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Cryptolocker .RTF

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  • Cryptolocker .RTF

    Hi All:

    We have numerous procedures which create .RTF documents from spool files.
    In many scenarios the .RTF is merged with our logo before being sent to our accounts.

    We have been informed by our security folks that because of the Crptolocker virus NOONE will be able to open an .RTF document.
    As a result we are searching for a method of generating a .DOC file type.

    Is anyone dealing with this at your shop?
    Any advice or direction would be appreciated.

    Thanks
    GLS
    The problem with quotes on the internet is that it is hard to verify their authenticity.....Abraham Lincoln

  • #2
    Re: Cryptolocker .RTF

    Doesn't it affect .doc ?

    fwiw I would have thought you'd have more luck creating a LibreOffice document rather than a Microsoft document. Just a thought.

    Comment


    • #3
      Re: Cryptolocker .RTF

      AFAIK, Cryptolocker has no problems messing up .DOC among other file types. The basic defenses are not to allow Cryptolocker into the network and to ensure that backups are up to date and in secure locations off of the network. I have not heard of any successful recovery other than restores to a cleaned network.
      Tom

      There are only two hard things in Computer Science: cache invalidation, naming things and off-by-one errors.

      Why is it that all of the instruments seeking intelligent life in the universe are pointed away from Earth?

      Comment


      • #4
        Re: Cryptolocker .RTF

        While it can encrypt anything, I didn't think Cryptolocker *propogated* via RTF files, so I don't know what the issue would be. In fact, I thought it was an executable, but masked its icon so it looks like another kind of document.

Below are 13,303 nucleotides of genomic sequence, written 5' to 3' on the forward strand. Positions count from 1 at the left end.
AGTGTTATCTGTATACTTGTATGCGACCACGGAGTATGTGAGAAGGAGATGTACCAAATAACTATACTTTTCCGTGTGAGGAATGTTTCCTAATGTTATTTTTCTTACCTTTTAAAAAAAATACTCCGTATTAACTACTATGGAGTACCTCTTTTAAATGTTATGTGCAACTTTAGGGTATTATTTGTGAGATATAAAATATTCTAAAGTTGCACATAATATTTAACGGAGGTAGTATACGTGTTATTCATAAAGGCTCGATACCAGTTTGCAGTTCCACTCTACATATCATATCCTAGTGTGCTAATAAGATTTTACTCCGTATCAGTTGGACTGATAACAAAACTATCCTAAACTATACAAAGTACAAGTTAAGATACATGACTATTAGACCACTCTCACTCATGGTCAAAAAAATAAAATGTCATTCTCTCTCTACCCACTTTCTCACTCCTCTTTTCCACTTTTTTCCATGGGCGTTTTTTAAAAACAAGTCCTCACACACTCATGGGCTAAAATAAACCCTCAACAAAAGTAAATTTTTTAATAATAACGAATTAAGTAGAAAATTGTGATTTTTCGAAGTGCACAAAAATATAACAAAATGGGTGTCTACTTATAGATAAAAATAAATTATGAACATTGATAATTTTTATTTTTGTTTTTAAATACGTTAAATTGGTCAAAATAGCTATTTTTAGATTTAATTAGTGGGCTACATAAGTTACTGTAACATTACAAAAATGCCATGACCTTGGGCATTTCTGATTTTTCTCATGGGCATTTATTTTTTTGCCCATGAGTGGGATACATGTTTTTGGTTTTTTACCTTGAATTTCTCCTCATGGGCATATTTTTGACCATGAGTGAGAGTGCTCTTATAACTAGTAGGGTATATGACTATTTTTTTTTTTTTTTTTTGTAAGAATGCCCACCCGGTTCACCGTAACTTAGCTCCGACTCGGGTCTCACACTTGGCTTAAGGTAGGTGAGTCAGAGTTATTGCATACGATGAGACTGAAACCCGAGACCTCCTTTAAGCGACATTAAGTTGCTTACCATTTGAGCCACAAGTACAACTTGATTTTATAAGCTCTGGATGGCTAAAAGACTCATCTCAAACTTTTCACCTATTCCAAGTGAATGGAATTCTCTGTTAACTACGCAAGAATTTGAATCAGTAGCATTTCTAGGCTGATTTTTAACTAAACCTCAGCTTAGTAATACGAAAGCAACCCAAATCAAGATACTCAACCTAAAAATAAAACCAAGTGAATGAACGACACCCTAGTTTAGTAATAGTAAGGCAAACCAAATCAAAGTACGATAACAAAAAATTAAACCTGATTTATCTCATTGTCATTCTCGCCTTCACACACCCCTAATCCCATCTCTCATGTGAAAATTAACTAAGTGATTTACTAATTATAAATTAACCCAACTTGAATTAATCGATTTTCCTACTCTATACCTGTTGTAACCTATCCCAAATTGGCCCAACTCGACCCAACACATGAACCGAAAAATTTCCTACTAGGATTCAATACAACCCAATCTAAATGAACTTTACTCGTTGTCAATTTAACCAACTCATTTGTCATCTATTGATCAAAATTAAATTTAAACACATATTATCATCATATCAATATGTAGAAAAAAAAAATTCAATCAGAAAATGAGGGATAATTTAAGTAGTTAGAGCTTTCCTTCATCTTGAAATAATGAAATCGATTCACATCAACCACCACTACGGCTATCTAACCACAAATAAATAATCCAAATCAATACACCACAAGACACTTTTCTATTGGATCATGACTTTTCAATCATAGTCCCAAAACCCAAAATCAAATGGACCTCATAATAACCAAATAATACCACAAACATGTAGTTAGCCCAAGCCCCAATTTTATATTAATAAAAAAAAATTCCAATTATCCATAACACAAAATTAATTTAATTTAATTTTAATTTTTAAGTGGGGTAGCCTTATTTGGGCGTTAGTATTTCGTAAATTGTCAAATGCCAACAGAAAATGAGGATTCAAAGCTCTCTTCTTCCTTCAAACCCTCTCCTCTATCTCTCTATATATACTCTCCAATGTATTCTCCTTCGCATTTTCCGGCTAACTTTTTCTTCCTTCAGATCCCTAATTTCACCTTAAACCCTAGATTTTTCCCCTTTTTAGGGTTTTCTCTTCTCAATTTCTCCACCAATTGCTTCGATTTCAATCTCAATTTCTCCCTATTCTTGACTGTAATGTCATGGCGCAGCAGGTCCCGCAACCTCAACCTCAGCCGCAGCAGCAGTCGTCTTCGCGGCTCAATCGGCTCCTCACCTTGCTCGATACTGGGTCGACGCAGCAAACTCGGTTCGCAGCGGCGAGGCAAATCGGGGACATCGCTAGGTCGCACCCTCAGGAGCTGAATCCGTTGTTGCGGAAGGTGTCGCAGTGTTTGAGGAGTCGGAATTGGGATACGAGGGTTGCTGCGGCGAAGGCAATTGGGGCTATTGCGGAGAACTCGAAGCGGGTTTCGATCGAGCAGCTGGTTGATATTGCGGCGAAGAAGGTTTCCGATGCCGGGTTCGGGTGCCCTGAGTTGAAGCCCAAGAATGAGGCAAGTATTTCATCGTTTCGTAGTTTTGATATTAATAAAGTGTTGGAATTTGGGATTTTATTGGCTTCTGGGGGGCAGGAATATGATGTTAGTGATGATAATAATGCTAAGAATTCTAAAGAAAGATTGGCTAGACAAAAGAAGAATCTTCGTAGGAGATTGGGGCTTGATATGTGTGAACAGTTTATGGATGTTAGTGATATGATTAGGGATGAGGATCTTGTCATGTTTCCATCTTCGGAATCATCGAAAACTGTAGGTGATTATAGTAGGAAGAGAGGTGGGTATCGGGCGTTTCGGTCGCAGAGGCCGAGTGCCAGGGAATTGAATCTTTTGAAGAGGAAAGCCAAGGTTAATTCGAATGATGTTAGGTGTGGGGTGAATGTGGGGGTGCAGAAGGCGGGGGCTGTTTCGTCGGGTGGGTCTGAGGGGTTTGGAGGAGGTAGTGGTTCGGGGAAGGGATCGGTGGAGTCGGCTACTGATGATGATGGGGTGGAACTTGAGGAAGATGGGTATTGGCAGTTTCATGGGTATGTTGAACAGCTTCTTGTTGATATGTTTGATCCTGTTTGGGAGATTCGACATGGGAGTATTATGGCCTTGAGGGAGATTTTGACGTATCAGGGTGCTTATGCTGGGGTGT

Though I haven't used it, I believe the Apache POI project includes support for creating MS Word documents, similar to their support of MS Excel spreadsheets. I'd be more inclined to move to PDF documents for reports as I wouldn't expect anyone to need to change the contents as could easily be done with other document types. There are various ways to turn reports into PDFs, incuding OVRPRTF and CPYSPLF.

        --Bryan

        Comment


        • #5
          Re: Cryptolocker .RTF

          It's not all that difficult to generate a .DOCX document. .DOCX is just a set of XML files in a directory structure that have been zipped together. You could create that structure in the IFS, put your data into it (as an XML document) and then use a tool like info-zip or JAR to zip up the result into a .DOCX file.

          To get started, try creating a document in MS-Word and save it as a .DOCX. Then, on your PC, rename it from .DOCX to .ZIP and double-click it and you'll see what I mean.

          The older format (.DOC) is not so simple, alas. That format uses Microsoft's OLE2 Compound Document format instead of .ZIP, and the internals of a Word document were a binary file that's hard to generate, and isn't especially well-documented anywhere. Since this format is deprecated at this point, anyway, I'd advise using .DOCX.

          Or, PDF might be another good choice (depending on what you plan to do with it.)

          I don't understand why .RTF would be any more of a problem than these other formats, though...

          Comment


          • #6
            Re: Cryptolocker .RTF

            As it turns out an html doc can be processed with word.
            We happen to have the E-Send product from Help Systems which has a cpysplifs command with an *HTML type conversion.
            We just place the html document in the ifs named xxxxxx.doc and word has no problem opening and copying and doing anything you can do with an .rtf file.